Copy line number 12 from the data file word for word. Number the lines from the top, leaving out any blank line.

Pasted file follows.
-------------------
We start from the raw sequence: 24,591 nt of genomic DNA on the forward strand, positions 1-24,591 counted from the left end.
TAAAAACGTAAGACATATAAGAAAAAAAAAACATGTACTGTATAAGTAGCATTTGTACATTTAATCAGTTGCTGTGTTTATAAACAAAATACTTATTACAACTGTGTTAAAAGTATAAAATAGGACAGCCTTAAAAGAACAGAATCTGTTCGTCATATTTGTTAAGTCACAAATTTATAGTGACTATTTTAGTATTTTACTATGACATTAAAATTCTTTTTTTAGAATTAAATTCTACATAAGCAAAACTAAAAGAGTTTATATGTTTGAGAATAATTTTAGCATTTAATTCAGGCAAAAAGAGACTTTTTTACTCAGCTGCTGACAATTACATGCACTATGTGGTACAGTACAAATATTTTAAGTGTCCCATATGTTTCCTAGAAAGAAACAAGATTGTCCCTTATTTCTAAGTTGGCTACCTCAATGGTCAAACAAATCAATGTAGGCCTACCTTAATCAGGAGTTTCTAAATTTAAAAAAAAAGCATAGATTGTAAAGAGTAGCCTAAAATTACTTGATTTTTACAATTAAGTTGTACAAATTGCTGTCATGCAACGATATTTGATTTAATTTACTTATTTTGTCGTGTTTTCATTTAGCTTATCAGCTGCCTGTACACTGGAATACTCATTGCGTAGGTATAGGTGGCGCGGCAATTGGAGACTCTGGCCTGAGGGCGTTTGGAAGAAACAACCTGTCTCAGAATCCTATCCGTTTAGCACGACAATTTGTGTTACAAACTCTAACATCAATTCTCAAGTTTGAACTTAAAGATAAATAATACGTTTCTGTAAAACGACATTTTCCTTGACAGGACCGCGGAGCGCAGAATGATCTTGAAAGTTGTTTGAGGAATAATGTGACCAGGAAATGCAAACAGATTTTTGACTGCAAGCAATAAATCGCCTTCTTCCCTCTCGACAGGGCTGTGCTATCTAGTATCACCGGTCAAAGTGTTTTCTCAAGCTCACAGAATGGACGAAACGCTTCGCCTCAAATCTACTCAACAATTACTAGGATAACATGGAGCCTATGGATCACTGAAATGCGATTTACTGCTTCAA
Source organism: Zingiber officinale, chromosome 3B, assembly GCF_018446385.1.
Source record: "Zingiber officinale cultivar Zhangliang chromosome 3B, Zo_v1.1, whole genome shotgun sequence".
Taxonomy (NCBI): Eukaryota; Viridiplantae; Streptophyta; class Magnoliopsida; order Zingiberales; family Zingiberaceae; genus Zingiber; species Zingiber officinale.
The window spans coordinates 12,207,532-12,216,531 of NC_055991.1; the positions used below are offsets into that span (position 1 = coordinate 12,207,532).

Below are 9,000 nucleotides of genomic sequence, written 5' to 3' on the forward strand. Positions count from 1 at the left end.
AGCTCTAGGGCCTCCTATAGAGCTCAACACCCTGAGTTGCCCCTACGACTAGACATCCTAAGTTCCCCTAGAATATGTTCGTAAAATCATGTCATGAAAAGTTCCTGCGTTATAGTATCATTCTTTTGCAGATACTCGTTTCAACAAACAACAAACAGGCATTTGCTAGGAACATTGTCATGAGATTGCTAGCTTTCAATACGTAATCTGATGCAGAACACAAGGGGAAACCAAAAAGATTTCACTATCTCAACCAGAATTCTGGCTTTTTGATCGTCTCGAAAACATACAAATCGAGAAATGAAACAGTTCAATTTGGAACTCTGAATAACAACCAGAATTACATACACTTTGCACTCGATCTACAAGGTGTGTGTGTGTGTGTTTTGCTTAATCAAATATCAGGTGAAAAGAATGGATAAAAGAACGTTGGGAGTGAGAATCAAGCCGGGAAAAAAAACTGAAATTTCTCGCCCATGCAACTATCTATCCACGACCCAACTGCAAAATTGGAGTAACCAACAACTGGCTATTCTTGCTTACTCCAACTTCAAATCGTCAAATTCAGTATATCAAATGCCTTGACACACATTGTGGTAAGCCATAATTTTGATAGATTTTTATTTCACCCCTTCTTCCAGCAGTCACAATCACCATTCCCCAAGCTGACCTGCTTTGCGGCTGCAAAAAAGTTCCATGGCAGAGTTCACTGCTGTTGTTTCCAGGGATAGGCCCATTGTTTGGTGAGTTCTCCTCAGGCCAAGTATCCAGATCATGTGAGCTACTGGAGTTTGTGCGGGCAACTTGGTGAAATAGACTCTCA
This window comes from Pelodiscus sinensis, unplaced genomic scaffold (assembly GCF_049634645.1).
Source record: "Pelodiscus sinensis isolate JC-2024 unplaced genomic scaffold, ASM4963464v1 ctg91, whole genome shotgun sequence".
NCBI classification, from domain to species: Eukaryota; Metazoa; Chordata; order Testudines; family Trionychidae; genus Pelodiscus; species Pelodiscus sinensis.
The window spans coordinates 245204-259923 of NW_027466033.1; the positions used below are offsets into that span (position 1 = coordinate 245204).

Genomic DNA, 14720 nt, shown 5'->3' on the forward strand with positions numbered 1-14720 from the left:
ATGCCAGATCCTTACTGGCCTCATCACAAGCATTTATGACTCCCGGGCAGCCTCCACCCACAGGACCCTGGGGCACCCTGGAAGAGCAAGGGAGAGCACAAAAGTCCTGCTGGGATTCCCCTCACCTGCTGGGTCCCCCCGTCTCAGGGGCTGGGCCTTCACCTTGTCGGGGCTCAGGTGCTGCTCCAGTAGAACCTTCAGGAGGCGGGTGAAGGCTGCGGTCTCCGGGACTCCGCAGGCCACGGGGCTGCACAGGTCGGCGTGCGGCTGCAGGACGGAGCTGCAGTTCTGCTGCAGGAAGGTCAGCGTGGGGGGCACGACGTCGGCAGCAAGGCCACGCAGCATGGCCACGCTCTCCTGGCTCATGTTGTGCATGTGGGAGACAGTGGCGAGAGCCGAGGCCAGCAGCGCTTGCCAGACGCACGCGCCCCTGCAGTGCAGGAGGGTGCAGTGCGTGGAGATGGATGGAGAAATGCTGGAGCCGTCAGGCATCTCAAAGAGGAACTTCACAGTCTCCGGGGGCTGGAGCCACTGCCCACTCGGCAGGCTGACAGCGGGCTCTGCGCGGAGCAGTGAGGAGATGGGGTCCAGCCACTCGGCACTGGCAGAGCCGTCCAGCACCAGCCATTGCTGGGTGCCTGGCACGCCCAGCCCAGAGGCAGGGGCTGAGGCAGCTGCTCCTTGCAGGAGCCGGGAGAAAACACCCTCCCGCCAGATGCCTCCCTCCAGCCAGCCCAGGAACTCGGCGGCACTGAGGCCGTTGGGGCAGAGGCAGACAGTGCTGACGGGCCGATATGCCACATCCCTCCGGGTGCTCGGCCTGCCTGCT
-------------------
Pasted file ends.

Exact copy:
The window spans coordinates 245204-259923 of NW_027466033.1; the positions used below are offsets into that span (position 1 = coordinate 245204).